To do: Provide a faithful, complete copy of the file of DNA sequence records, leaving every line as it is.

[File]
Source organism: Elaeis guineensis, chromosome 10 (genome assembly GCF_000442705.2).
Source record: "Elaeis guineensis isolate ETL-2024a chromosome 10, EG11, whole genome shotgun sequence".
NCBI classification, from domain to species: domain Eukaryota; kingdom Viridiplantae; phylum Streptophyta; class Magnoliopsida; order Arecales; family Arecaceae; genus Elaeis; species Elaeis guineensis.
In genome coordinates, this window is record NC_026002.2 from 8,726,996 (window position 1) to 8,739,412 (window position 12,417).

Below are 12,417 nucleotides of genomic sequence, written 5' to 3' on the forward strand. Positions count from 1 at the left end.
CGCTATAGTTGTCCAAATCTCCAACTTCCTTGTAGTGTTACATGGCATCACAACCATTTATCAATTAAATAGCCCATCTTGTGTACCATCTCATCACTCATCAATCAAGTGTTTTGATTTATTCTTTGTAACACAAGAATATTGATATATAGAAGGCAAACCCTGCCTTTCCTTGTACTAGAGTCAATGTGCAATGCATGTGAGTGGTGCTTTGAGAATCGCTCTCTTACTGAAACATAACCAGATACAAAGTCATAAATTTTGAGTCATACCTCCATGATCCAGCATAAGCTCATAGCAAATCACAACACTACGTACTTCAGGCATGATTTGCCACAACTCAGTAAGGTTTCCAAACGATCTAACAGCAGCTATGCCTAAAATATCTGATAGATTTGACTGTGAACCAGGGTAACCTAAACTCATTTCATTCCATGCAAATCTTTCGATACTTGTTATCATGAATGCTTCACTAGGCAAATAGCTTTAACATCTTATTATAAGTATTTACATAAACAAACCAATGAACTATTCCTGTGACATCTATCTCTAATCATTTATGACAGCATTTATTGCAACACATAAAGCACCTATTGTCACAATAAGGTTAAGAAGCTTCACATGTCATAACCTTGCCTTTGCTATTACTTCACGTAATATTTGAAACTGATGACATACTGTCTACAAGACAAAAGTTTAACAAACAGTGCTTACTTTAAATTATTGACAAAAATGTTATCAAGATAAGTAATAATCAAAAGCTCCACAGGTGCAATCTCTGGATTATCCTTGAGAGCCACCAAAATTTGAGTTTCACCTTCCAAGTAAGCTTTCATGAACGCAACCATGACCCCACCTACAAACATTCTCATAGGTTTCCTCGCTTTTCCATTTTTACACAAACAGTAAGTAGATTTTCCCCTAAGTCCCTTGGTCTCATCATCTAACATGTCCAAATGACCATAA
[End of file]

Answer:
Source organism: Elaeis guineensis, chromosome 10 (genome assembly GCF_000442705.2).
Source record: "Elaeis guineensis isolate ETL-2024a chromosome 10, EG11, whole genome shotgun sequence".
NCBI classification, from domain to species: domain Eukaryota; kingdom Viridiplantae; phylum Streptophyta; class Magnoliopsida; order Arecales; family Arecaceae; genus Elaeis; species Elaeis guineensis.
In genome coordinates, this window is record NC_026002.2 from 8,726,996 (window position 1) to 8,739,412 (window position 12,417).

Below are 12,417 nucleotides of genomic sequence, written 5' to 3' on the forward strand. Positions count from 1 at the left end.
CGCTATAGTTGTCCAAATCTCCAACTTCCTTGTAGTGTTACATGGCATCACAACCATTTATCAATTAAATAGCCCATCTTGTGTACCATCTCATCACTCATCAATCAAGTGTTTTGATTTATTCTTTGTAACACAAGAATATTGATATATAGAAGGCAAACCCTGCCTTTCCTTGTACTAGAGTCAATGTGCAATGCATGTGAGTGGTGCTTTGAGAATCGCTCTCTTACTGAAACATAACCAGATACAAAGTCATAAATTTTGAGTCATACCTCCATGATCCAGCATAAGCTCATAGCAAATCACAACACTACGTACTTCAGGCATGATTTGCCACAACTCAGTAAGGTTTCCAAACGATCTAACAGCAGCTATGCCTAAAATATCTGATAGATTTGACTGTGAACCAGGGTAACCTAAACTCATTTCATTCCATGCAAATCTTTCGATACTTGTTATCATGAATGCTTCACTAGGCAAATAGCTTTAACATCTTATTATAAGTATTTACATAAACAAACCAATGAACTATTCCTGTGACATCTATCTCTAATCATTTATGACAGCATTTATTGCAACACATAAAGCACCTATTGTCACAATAAGGTTAAGAAGCTTCACATGTCATAACCTTGCCTTTGCTATTACTTCACGTAATATTTGAAACTGATGACATACTGTCTACAAGACAAAAGTTTAACAAACAGTGCTTACTTTAAATTATTGACAAAAATGTTATCAAGATAAGTAATAATCAAAAGCTCCACAGGTGCAATCTCTGGATTATCCTTGAGAGCCACCAAAATTTGAGTTTCACCTTCCAAGTAAGCTTTCATGAACGCAACCATGACCCCACCTACAAACATTCTCATAGGTTTCCTCGCTTTTCCATTTTTACACAAACAGTAAGTAGATTTTCCCCTAAGTCCCTTGGTCTCATCATCTAACATGTCCAAATGACCATAA